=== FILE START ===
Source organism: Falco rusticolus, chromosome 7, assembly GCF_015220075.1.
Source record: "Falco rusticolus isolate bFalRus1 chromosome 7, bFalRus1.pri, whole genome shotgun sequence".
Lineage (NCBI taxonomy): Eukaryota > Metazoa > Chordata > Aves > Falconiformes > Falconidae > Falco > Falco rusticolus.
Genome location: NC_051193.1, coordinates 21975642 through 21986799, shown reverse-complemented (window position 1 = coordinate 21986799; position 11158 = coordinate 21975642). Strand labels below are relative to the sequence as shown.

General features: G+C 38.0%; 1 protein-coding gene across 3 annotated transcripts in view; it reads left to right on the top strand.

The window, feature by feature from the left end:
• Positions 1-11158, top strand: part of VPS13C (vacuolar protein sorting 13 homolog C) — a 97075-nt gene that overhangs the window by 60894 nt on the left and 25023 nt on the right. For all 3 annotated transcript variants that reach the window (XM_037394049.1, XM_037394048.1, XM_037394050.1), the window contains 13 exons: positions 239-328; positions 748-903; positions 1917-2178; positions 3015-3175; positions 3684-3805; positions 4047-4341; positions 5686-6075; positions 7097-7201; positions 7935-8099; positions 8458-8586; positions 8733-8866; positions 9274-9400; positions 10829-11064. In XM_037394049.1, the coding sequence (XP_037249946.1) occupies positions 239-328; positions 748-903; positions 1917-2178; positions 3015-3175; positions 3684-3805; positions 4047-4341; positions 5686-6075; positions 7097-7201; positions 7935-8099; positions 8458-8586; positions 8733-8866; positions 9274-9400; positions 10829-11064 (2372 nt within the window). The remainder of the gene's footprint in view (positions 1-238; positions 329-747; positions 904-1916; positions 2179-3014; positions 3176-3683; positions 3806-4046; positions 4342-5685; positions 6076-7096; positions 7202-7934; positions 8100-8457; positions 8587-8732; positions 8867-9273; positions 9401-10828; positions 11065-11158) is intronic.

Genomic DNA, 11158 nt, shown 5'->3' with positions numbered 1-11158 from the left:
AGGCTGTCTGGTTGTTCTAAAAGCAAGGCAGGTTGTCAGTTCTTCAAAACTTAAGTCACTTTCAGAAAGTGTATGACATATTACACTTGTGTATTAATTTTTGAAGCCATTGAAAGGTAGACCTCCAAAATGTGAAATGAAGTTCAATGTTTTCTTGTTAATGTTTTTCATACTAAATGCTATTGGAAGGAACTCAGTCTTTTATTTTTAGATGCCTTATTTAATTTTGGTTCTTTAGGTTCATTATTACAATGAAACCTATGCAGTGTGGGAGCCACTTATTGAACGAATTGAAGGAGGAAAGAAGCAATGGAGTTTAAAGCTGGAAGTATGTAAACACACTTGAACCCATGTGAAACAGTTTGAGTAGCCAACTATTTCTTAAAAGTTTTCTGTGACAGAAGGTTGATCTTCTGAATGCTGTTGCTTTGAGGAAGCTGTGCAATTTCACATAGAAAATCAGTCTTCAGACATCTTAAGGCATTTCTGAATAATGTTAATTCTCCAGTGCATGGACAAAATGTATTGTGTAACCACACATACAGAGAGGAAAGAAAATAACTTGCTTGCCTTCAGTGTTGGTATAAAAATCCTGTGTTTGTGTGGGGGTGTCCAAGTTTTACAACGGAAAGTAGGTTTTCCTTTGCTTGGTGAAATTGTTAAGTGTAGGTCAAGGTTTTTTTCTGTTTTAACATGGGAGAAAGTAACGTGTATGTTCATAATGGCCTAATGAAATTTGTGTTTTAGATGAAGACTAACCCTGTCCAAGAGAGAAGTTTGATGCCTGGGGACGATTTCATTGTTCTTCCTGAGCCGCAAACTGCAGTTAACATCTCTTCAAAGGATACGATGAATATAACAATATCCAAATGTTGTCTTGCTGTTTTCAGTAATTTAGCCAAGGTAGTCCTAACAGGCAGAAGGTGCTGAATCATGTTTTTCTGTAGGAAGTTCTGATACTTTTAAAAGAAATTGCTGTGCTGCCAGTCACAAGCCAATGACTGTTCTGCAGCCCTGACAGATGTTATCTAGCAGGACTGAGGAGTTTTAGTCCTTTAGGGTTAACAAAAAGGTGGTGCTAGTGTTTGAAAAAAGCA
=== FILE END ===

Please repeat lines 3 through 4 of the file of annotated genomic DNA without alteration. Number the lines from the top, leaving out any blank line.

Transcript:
Lineage (NCBI taxonomy): Eukaryota > Metazoa > Chordata > Aves > Falconiformes > Falconidae > Falco > Falco rusticolus.
Genome location: NC_051193.1, coordinates 21975642 through 21986799, shown reverse-complemented (window position 1 = coordinate 21986799; position 11158 = coordinate 21975642). Strand labels below are relative to the sequence as shown.